Monitoring Index Fragmentation
We will store the Date that this was processed and a Databasename we performed this upon. The rest of the fields will be all the data that we retrieve from a Showcontig execution.
ShowContigExecutionID integer Identity(1,1) not NULL,
DateProcessed DateTime not null DEFAULT (getdate()),
ObjectName VARCHAR (50) not null,
IndexName VARCHAR (100) not null,
CONSTRAINT PK_ShowContigExecution PRIMARY KEY (ShowContigExecutionID)
We can use this table to store simple history of each table’s executions.
When we execute a ShowContig, we can keep a record of its execution here, along with the Date it was processed. We’ll log the ObjectName and IndexName as well. This data can be gathered from the other table, but this provides us with a summary that may be more easily retrieved in the future.
We will need a few stored procedures to gather and process this data.
This stored procedure will cycle thru the tables you have picked to be maintained, and gather data on their current status. A ShowConig will be performed on each table, and the results will be deposited into a table. These results will be archived into another table, with current date and database name attached to the data.
I chose to use dynamic SQL as I cycled thru the tables, and needed a hard table to deposit the results into. The dynamic SQL was as follows.
INSERT INTO ShowContigResults
EXEC (‘USE ‘ + @dbname + ‘ DBCC SHOWCONTIG (”’ + @TableName + ”’)
WITH TABLERESULTS, ALL_INDEXES, NO_INFOMSGS’)
We will use this stored procedure to compare values between different dates to see if differences have occurred. The history table will be queried to see if there are differences in the ScanDensity or LogicalFragmentation. If there are differences, we can proceed to perform predetermined actions on these tables and indexes. A low impact process would be to perform a DBCC indexdefrag. A higher level process would be to rebuild the index with DBCC dbreindex. Parameters could be passed in to this procedure to alter the levels you would like to be used as thresholds for ScanDensity and LogicalFragmentation. The default values will be as follows:
@ScanDensity int = 10,
@LogicalFrag int = 10
Or we could simply look for differences, as mentioned above. I have used both processes, depending on the needs of the tables.
Once you have maintained the table and index, a record will be input into the [ShowContigExecution] table to indicate the date this was processed.
Initially, I used these tables and stored procedures manually to perform the operations on particular tables and indexes. I did not trust them to run on their own, even though I trusted my own code. I would suggest the same on your systems, and ensure that you test these on a system other than production initially. Eventually, when the system has been proven to you and others, feel free to automate these stored procedures with a job or whatever other solution you deem fit.
Once this system is turned on and automated, make sure that you are referencing the data that is being gathered often to ensure that the system continues to process as expected.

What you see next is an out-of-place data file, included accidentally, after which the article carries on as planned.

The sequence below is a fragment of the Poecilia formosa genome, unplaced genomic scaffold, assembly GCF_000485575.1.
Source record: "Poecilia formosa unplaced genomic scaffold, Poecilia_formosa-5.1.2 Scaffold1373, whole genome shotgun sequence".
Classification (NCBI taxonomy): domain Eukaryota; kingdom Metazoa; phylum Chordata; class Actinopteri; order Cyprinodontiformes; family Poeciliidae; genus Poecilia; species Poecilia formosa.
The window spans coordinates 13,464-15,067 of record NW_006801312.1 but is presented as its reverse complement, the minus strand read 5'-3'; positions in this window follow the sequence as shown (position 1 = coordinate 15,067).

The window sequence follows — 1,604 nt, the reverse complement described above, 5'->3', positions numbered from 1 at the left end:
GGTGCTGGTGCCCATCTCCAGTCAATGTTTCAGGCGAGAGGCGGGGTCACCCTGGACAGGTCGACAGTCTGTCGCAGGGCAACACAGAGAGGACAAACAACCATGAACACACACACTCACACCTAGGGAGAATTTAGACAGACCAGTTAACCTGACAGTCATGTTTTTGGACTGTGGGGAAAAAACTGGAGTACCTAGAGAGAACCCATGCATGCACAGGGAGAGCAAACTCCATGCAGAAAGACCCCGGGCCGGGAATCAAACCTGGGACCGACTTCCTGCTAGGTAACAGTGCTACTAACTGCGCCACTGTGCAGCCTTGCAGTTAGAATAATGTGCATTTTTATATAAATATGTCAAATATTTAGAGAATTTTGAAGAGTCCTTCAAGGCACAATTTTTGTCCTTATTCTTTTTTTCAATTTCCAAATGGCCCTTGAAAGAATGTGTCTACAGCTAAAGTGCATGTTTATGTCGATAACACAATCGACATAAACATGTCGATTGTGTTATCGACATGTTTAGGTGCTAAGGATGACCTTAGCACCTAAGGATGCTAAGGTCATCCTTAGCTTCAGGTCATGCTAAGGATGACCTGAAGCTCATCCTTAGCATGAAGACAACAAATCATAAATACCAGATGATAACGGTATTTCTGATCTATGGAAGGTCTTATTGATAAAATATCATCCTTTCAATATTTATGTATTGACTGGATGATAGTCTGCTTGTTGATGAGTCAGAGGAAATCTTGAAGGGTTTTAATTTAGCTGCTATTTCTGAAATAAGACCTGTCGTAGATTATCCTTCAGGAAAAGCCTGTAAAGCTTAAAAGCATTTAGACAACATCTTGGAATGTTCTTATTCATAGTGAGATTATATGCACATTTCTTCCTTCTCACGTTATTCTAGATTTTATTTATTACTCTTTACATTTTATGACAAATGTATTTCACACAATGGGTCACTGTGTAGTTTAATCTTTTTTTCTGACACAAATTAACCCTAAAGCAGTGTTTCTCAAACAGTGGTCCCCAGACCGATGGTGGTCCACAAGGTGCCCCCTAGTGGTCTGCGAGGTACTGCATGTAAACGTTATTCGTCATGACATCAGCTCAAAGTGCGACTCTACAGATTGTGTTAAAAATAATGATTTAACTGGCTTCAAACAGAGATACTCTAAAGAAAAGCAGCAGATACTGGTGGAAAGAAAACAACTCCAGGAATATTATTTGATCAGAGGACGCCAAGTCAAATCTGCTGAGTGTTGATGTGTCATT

The tables that are being maintained could be stored in a configuration table, thus allowing you to pull and put tables at your will that will be maintained. Further configuration could be added to determine what type of action will be performed when these tables and indexes fall below the threshold. It would be a good idea to store in a config table the type of operation you would like performed (update statistics, indexdefrag or dbreindex). This will further control the operations that occur to specific tables. For example, I have some OLTP tables that we are unable to perform either defrag or reindex, for the overhead is too costly. Instead, we rebuild the statistics. If this table were configured thusly, it would never perform costly index rebuild or defrag, but do the simple statistics update.
Another consideration when returning data from ShowContig is to limit the data that is put into the history table. You can safely filter out items that are returned with a null or blank IndexName. Primary Keys could be removed as well, since we are concentrating on maintaining indexes only. You may want to remove any indexes that have less than 8 pages. I read somewhere that anything less than that is small enough that a reindex or defrag doesn’t alter it, because of its small footprint.
All these considerations can be added to your system, and any others you find along the way, as you test this in your environment. Make sure that you keep an eye on the results, and watch for patterns. If a certain set of tables are being processed every day, and never improve, it would be wise to remove them from this maintenance plan and determine another way to maintain them; or to simply ignore them all together. Smaller tables may not need index maintenance.
In the end, you should have a finely tuned index maintenance system that encompasses the majority of your troublesome tables, and allows for an automated approach to altering them. The end goal is to relieve you of the manual manipulation of these objects, automate it, gather data on the process and allow for reporting to occur. You can then shift from manually touching these, and add steps into your daily DBA duties to review the statuses. Your system will be healthier, performance will improve, and you will have more time on your hands to do more pressing tasks.